While fellow Baby Bells are booming in broadband, the digital-subscriber-line
business for struggling Qwest Communications International Inc. is running at a
decidedly low speed.
The Denver-based telco managed to attract just 10,000 new DSL customers for
the fourth quarter of 2002, bringing its total-subscriber count to 535,000. For
the year, Qwest added 87,000 new DSL subscribers, compared with the 192,000 new
adds it attracted in 2001.
By comparison, fellow Baby Bell BellSouth Corp. added 401,000 new DSL lines
Overall, Qwest managed to post a $2.7 billion profit in the fourth quarter,
but that was only because of a one-time $2.75 billion revenue gain from the
first phase of its QwestDex phone-directory sell-off.
Revenue overall dropped for the quarter, totaling $3.7 billion compared with
$4.2 billion in the fourth quarter of 2001.
For the full year, Qwest recorded an operating loss of $18.2 billion,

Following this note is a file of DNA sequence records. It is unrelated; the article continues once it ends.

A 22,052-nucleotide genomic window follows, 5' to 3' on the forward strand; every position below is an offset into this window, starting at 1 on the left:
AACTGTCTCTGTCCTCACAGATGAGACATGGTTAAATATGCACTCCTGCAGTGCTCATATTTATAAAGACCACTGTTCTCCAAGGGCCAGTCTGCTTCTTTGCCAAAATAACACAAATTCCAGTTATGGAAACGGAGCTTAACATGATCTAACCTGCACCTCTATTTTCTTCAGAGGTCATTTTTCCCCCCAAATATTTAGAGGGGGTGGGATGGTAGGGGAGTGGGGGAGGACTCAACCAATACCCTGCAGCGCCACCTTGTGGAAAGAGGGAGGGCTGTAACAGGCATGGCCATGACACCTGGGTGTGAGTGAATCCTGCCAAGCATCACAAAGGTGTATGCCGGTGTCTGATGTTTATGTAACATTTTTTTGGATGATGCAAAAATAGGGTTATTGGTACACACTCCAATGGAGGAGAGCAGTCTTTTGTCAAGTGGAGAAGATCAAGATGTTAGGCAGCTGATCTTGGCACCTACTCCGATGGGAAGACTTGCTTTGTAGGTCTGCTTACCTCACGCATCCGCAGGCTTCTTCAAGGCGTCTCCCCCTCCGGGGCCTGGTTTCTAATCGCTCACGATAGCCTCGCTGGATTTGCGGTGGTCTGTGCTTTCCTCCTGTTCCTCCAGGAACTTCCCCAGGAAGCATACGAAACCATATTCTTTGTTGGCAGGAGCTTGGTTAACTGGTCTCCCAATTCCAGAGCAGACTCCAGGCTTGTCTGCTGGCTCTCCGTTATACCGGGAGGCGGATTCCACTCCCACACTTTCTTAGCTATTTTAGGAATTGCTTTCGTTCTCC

compared with $1.3 billion in 2001.
On the more positive side, the company did managed to cut its weighty debt
from $25 billion to $20.4 billion with the QwestDex sale and a debt exchange
that lightened the load by $1.9 billion.
The outlook for the company remains grim in 2003, with revenue expected to
once again decrease.
But the company does expect DSL business to provide one of its rare growth
areas. In an earnings conference call, CEO Richard Notebaert said Qwest will put
$75 million into a project to expand its DSL footprint by about 20